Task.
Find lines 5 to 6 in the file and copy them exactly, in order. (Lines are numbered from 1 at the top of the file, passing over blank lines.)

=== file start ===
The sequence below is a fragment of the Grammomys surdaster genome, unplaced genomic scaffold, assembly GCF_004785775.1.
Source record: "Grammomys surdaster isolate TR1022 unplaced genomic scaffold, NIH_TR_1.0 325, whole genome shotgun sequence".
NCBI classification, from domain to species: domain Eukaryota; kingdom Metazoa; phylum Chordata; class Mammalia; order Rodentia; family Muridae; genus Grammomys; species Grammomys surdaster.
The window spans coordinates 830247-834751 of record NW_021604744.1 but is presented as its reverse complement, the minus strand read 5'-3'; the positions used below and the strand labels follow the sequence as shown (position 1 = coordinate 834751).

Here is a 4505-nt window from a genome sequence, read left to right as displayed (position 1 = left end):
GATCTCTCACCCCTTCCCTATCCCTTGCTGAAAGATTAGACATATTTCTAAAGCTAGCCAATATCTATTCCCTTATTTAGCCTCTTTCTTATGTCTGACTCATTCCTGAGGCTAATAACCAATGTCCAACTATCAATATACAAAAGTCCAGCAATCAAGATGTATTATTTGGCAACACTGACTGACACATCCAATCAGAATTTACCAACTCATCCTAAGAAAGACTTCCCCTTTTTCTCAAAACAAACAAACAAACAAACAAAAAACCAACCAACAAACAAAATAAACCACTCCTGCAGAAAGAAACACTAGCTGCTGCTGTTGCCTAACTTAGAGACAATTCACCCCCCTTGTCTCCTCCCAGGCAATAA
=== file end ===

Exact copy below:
Here is a 4505-nt window from a genome sequence, read left to right as displayed (position 1 = left end):
GATCTCTCACCCCTTCCCTATCCCTTGCTGAAAGATTAGACATATTTCTAAAGCTAGCCAATATCTATTCCCTTATTTAGCCTCTTTCTTATGTCTGACTCATTCCTGAGGCTAATAACCAATGTCCAACTATCAATATACAAAAGTCCAGCAATCAAGATGTATTATTTGGCAACACTGACTGACACATCCAATCAGAATTTACCAACTCATCCTAAGAAAGACTTCCCCTTTTTCTCAAAACAAACAAACAAACAAACAAAAAACCAACCAACAAACAAAATAAACCACTCCTGCAGAAAGAAACACTAGCTGCTGCTGTTGCCTAACTTAGAGACAATTCACCCCCCTTGTCTCCTCCCAGGCAATAA